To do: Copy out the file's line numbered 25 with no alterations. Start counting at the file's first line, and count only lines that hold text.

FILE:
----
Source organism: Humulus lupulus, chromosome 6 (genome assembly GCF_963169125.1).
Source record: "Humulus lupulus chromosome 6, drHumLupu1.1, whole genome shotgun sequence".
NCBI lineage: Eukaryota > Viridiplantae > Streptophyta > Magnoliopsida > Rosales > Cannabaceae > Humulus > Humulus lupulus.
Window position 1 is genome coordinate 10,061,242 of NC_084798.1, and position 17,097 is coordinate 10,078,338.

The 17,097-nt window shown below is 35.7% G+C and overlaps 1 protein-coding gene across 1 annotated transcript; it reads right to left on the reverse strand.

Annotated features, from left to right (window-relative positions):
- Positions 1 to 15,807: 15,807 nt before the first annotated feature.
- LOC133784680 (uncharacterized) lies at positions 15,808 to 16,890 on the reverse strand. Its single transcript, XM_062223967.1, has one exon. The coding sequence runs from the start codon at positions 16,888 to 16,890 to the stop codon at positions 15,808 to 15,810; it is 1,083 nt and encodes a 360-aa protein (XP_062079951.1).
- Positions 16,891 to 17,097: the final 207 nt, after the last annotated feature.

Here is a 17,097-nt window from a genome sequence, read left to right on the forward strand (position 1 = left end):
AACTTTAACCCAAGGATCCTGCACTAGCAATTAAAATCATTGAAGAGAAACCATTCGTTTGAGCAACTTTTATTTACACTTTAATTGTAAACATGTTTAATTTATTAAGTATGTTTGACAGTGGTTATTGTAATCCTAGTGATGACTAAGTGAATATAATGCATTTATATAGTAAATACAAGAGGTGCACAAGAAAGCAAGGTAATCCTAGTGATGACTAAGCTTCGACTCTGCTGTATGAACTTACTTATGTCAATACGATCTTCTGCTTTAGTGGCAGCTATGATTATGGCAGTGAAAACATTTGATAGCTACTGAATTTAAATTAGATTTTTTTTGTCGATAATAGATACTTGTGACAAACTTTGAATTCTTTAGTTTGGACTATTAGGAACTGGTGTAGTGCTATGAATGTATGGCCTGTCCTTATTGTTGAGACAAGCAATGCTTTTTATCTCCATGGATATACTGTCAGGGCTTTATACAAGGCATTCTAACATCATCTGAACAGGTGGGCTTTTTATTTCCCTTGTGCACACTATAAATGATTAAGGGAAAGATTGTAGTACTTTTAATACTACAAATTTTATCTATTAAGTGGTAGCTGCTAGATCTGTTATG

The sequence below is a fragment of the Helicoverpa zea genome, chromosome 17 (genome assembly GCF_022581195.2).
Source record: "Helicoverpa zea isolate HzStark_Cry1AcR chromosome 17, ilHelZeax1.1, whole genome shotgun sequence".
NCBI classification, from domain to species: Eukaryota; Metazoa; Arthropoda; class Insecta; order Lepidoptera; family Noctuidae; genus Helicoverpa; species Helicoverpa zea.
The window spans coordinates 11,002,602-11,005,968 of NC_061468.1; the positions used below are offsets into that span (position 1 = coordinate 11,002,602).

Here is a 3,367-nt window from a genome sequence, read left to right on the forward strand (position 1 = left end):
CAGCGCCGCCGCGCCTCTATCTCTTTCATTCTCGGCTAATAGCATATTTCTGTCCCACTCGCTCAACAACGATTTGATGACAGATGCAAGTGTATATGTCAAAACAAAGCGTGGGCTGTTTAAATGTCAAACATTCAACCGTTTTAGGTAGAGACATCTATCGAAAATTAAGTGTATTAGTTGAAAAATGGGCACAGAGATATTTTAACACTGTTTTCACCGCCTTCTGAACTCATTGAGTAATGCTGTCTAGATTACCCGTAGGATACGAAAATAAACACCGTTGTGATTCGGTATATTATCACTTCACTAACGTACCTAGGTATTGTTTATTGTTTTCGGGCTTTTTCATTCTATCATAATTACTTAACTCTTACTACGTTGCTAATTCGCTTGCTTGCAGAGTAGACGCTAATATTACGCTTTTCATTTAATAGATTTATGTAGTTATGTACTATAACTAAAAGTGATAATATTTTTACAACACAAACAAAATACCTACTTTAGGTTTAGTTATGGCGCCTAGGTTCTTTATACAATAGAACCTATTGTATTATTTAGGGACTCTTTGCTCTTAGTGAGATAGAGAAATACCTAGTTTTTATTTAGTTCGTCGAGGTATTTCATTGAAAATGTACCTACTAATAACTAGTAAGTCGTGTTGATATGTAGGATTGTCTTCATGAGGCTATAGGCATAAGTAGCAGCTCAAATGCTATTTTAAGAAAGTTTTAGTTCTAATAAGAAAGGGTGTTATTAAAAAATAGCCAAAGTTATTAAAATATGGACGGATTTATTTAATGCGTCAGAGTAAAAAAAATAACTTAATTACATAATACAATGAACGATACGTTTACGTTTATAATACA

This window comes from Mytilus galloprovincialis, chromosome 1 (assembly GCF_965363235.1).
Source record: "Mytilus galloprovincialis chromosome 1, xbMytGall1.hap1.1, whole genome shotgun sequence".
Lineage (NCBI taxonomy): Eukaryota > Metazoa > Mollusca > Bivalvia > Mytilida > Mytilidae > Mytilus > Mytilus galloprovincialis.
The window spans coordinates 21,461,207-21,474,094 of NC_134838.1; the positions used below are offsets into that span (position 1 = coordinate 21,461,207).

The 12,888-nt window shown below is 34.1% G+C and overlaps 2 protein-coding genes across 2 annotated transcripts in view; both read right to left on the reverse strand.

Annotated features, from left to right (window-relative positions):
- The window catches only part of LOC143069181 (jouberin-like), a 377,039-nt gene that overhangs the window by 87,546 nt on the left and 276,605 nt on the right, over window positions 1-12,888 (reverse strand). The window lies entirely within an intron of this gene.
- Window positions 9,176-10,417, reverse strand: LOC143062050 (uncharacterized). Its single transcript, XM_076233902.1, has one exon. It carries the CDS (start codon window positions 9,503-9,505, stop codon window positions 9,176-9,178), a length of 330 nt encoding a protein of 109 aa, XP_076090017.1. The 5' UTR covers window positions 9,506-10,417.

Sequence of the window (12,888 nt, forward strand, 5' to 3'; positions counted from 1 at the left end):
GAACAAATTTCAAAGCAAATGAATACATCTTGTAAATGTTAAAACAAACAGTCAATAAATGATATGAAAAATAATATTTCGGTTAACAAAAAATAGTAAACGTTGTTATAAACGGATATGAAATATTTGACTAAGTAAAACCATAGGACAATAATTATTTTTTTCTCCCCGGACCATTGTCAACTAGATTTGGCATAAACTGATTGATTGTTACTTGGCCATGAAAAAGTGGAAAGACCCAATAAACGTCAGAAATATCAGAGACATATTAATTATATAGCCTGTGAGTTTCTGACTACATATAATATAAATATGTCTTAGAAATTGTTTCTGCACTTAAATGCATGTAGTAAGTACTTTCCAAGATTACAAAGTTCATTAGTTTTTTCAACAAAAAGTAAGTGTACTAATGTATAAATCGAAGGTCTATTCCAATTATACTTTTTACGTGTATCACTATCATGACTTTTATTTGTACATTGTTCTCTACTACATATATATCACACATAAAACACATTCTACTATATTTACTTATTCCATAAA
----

- Window positions 9,176-10,417, reverse strand: LOC143062050 (uncharacterized). Its single transcript, XM_076233902.1, has one exon. It carries the CDS (start codon window positions 9,503-9,505, stop codon window positions 9,176-9,178), a length of 330 nt encoding a protein of 109 aa, XP_076090017.1. The 5' UTR covers window positions 9,506-10,417.